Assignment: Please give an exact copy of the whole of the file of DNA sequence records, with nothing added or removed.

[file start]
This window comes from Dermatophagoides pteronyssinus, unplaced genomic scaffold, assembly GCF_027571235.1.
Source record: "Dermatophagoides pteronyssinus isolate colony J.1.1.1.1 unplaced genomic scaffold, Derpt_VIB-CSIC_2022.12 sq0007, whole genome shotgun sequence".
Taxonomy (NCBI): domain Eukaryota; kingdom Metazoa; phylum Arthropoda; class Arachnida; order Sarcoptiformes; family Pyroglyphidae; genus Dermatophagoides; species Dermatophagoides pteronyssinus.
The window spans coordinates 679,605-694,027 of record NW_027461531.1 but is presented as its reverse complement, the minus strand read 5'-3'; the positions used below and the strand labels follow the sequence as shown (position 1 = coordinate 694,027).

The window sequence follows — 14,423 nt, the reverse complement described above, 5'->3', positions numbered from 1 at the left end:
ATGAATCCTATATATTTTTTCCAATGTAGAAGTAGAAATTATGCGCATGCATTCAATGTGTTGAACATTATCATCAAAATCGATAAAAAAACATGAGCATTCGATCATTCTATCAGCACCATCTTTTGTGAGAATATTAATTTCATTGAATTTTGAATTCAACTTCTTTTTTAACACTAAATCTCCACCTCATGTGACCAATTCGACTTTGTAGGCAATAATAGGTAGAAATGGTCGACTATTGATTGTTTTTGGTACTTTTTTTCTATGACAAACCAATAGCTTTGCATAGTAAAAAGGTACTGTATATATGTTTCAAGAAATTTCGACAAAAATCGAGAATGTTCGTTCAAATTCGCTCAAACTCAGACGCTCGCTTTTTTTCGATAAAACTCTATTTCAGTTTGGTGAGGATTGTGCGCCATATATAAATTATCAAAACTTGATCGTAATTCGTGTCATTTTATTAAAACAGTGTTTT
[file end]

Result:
This window comes from Dermatophagoides pteronyssinus, unplaced genomic scaffold, assembly GCF_027571235.1.
Source record: "Dermatophagoides pteronyssinus isolate colony J.1.1.1.1 unplaced genomic scaffold, Derpt_VIB-CSIC_2022.12 sq0007, whole genome shotgun sequence".
Taxonomy (NCBI): domain Eukaryota; kingdom Metazoa; phylum Arthropoda; class Arachnida; order Sarcoptiformes; family Pyroglyphidae; genus Dermatophagoides; species Dermatophagoides pteronyssinus.
The window spans coordinates 679,605-694,027 of record NW_027461531.1 but is presented as its reverse complement, the minus strand read 5'-3'; the positions used below and the strand labels follow the sequence as shown (position 1 = coordinate 694,027).

The window sequence follows — 14,423 nt, the reverse complement described above, 5'->3', positions numbered from 1 at the left end:
ATGAATCCTATATATTTTTTCCAATGTAGAAGTAGAAATTATGCGCATGCATTCAATGTGTTGAACATTATCATCAAAATCGATAAAAAAACATGAGCATTCGATCATTCTATCAGCACCATCTTTTGTGAGAATATTAATTTCATTGAATTTTGAATTCAACTTCTTTTTTAACACTAAATCTCCACCTCATGTGACCAATTCGACTTTGTAGGCAATAATAGGTAGAAATGGTCGACTATTGATTGTTTTTGGTACTTTTTTTCTATGACAAACCAATAGCTTTGCATAGTAAAAAGGTACTGTATATATGTTTCAAGAAATTTCGACAAAAATCGAGAATGTTCGTTCAAATTCGCTCAAACTCAGACGCTCGCTTTTTTTCGATAAAACTCTATTTCAGTTTGGTGAGGATTGTGCGCCATATATAAATTATCAAAACTTGATCGTAATTCGTGTCATTTTATTAAAACAGTGTTTT